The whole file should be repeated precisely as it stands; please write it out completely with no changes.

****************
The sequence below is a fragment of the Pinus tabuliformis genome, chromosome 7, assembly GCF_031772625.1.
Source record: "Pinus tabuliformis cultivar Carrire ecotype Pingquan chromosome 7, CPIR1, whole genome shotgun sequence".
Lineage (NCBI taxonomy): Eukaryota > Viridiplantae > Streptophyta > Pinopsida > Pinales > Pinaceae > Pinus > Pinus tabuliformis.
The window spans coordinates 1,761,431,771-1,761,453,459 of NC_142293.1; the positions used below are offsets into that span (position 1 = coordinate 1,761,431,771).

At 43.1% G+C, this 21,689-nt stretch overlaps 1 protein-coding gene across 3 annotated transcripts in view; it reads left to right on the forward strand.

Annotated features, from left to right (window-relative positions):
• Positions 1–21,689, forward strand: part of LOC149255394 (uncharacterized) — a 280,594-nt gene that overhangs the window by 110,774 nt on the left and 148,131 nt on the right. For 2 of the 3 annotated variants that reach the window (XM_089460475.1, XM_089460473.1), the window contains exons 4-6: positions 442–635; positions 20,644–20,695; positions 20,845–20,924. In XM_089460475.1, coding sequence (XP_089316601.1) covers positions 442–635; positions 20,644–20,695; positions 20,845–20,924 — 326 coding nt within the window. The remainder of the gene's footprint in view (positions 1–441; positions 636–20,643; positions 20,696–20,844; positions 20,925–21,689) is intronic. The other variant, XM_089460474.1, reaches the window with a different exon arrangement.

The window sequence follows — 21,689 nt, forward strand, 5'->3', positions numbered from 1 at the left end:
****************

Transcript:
The sequence below is a fragment of the Pinus tabuliformis genome, chromosome 7, assembly GCF_031772625.1.
Source record: "Pinus tabuliformis cultivar Carrire ecotype Pingquan chromosome 7, CPIR1, whole genome shotgun sequence".
Lineage (NCBI taxonomy): Eukaryota > Viridiplantae > Streptophyta > Pinopsida > Pinales > Pinaceae > Pinus > Pinus tabuliformis.
The window spans coordinates 1,761,431,771-1,761,453,459 of NC_142293.1; the positions used below are offsets into that span (position 1 = coordinate 1,761,431,771).

At 43.1% G+C, this 21,689-nt stretch overlaps 1 protein-coding gene across 3 annotated transcripts in view; it reads left to right on the forward strand.

Annotated features, from left to right (window-relative positions):
• Positions 1–21,689, forward strand: part of LOC149255394 (uncharacterized) — a 280,594-nt gene that overhangs the window by 110,774 nt on the left and 148,131 nt on the right. For 2 of the 3 annotated variants that reach the window (XM_089460475.1, XM_089460473.1), the window contains exons 4-6: positions 442–635; positions 20,644–20,695; positions 20,845–20,924. In XM_089460475.1, coding sequence (XP_089316601.1) covers positions 442–635; positions 20,644–20,695; positions 20,845–20,924 — 326 coding nt within the window. The remainder of the gene's footprint in view (positions 1–441; positions 636–20,643; positions 20,696–20,844; positions 20,925–21,689) is intronic. The other variant, XM_089460474.1, reaches the window with a different exon arrangement.

The window sequence follows — 21,689 nt, forward strand, 5'->3', positions numbered from 1 at the left end: